Philosophy, Religion and Public Policy
April 8th and 9th 2014
Riverside Innovation Centre, University of Chester
Main Speakers: Professor Clayton Crockett: University of Central Arkansas (US), Professor Elaine Graham: University of Chester (UK) and Professor Adam Dinham: Goldsmiths College, London (UK)
AHRC Research Network: Philosophy and Religious Practices Network presents an International Conference on the theme of: Philosophy, Religion and Public Policy. The rationale for the event emerges from the original aims and objectives of the Philosophy and Religious Practices network http://philosophyreligion.wordpress.com/, namely:
• Public Policy, philosophy of religion and research on religion generally seem to live in their own separate bubbles without realising or even acknowledging the mutual benefit of dialogue etc.
• Hence, philosophers of religion (in both the continental and analytic traditions) have long been accused of distancing themselves from concrete religious practices. As one critic puts it, much philosophy of religion displays a blatant ‘disregard of reality.’ A key aim of the network is thus potentially to reconnect philosophy with research on religion. We intend to investigate how philosophers and religious communities can communicate fruitfully, producing the kind of change outlined by Scott-Baumann, ‘Scepticism about philosophy [among faith communities] is replaced by a dialectical process of using philosophy to help people live together and look forward, alert to new possibilities.’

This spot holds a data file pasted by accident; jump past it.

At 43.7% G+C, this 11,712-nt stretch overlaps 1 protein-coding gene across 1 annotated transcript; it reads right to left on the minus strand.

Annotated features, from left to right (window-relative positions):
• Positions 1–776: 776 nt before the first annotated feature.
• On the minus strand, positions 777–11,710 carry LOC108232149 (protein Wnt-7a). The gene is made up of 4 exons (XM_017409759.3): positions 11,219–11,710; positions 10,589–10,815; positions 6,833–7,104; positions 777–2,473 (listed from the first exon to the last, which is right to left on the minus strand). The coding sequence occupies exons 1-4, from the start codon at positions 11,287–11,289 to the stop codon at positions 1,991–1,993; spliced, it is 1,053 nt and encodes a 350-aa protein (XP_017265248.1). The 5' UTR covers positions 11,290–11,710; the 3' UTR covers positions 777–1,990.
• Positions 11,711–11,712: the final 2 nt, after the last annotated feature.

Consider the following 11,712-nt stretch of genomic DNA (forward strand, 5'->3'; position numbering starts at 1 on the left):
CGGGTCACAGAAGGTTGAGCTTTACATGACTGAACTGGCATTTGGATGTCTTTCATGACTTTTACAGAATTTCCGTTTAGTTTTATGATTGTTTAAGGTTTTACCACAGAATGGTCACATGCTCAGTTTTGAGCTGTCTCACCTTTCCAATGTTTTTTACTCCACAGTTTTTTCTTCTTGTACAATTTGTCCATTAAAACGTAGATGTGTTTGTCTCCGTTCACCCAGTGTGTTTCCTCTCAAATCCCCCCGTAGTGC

• The involvement of other relevant disciplines - including researchers in sociology, anthropology, geography, religious studies, experts in Islam and Buddhism as well as Christian practical theologians – arises out of the need to assess critically ways of measuring these relations between theory and practice. Working with philosophers has become especially urgent owing to the increased philosophical literacy demanded by movements such as Radical Orthodoxy.
• Public debate and policy often takes place at a superficial level that skirts and fights shy of the substantive issues underpinning conflict between religions and between religious and secular worldviews. The visibility of the New Atheist critique of religion is perhaps the most obvious example of this.
• The rationale of this conference is then both to start bringing these three discourses into a mutually-beneficial dialogue, but also to model ways in which such a dialogue can and should be undertaken.
The conference flyer is available to download here
DEADLINE FOR REGISTRATION: March 28th 2014. For any enquiries, please contact Carly McEvoy: firstname.lastname@example.org +44 1244 511031
Please visit http://www.chester.ac.uk/find-us and click Riverside Campus for travel and location instructions.
Day Rate: Registration Per Person: £40.00 for one day, £80.00 for two days (including lunch and tea and coffee, but excluding breakfast and dinner) . A concessionary rate is also available for students priced at £25 for one day and £40 for both days.
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